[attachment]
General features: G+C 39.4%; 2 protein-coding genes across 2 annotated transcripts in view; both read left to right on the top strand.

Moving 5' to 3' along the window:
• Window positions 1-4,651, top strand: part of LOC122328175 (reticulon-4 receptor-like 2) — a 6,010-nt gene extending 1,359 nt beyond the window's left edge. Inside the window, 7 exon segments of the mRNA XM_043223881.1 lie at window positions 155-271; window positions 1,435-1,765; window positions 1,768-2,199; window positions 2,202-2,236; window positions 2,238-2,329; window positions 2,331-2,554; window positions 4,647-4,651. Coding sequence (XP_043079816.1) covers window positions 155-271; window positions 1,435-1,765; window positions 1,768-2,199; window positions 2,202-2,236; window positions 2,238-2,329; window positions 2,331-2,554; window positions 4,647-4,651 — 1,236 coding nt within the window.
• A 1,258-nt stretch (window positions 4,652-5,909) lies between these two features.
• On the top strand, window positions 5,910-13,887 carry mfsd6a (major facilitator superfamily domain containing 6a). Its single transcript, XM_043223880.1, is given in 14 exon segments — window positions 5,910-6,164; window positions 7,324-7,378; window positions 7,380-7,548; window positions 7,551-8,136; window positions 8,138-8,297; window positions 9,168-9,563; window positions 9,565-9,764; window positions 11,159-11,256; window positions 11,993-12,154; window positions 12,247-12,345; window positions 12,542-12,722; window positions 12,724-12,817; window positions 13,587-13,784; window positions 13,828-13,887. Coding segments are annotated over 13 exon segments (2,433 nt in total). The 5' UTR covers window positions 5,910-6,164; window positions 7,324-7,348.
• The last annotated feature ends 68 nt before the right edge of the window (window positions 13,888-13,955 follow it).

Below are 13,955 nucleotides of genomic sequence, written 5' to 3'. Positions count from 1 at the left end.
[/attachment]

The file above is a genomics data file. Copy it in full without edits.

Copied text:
General features: G+C 39.4%; 2 protein-coding genes across 2 annotated transcripts in view; both read left to right on the top strand.

Moving 5' to 3' along the window:
• Window positions 1-4,651, top strand: part of LOC122328175 (reticulon-4 receptor-like 2) — a 6,010-nt gene extending 1,359 nt beyond the window's left edge. Inside the window, 7 exon segments of the mRNA XM_043223881.1 lie at window positions 155-271; window positions 1,435-1,765; window positions 1,768-2,199; window positions 2,202-2,236; window positions 2,238-2,329; window positions 2,331-2,554; window positions 4,647-4,651. Coding sequence (XP_043079816.1) covers window positions 155-271; window positions 1,435-1,765; window positions 1,768-2,199; window positions 2,202-2,236; window positions 2,238-2,329; window positions 2,331-2,554; window positions 4,647-4,651 — 1,236 coding nt within the window.
• A 1,258-nt stretch (window positions 4,652-5,909) lies between these two features.
• On the top strand, window positions 5,910-13,887 carry mfsd6a (major facilitator superfamily domain containing 6a). Its single transcript, XM_043223880.1, is given in 14 exon segments — window positions 5,910-6,164; window positions 7,324-7,378; window positions 7,380-7,548; window positions 7,551-8,136; window positions 8,138-8,297; window positions 9,168-9,563; window positions 9,565-9,764; window positions 11,159-11,256; window positions 11,993-12,154; window positions 12,247-12,345; window positions 12,542-12,722; window positions 12,724-12,817; window positions 13,587-13,784; window positions 13,828-13,887. Coding segments are annotated over 13 exon segments (2,433 nt in total). The 5' UTR covers window positions 5,910-6,164; window positions 7,324-7,348.
• The last annotated feature ends 68 nt before the right edge of the window (window positions 13,888-13,955 follow it).

Below are 13,955 nucleotides of genomic sequence, written 5' to 3'. Positions count from 1 at the left end.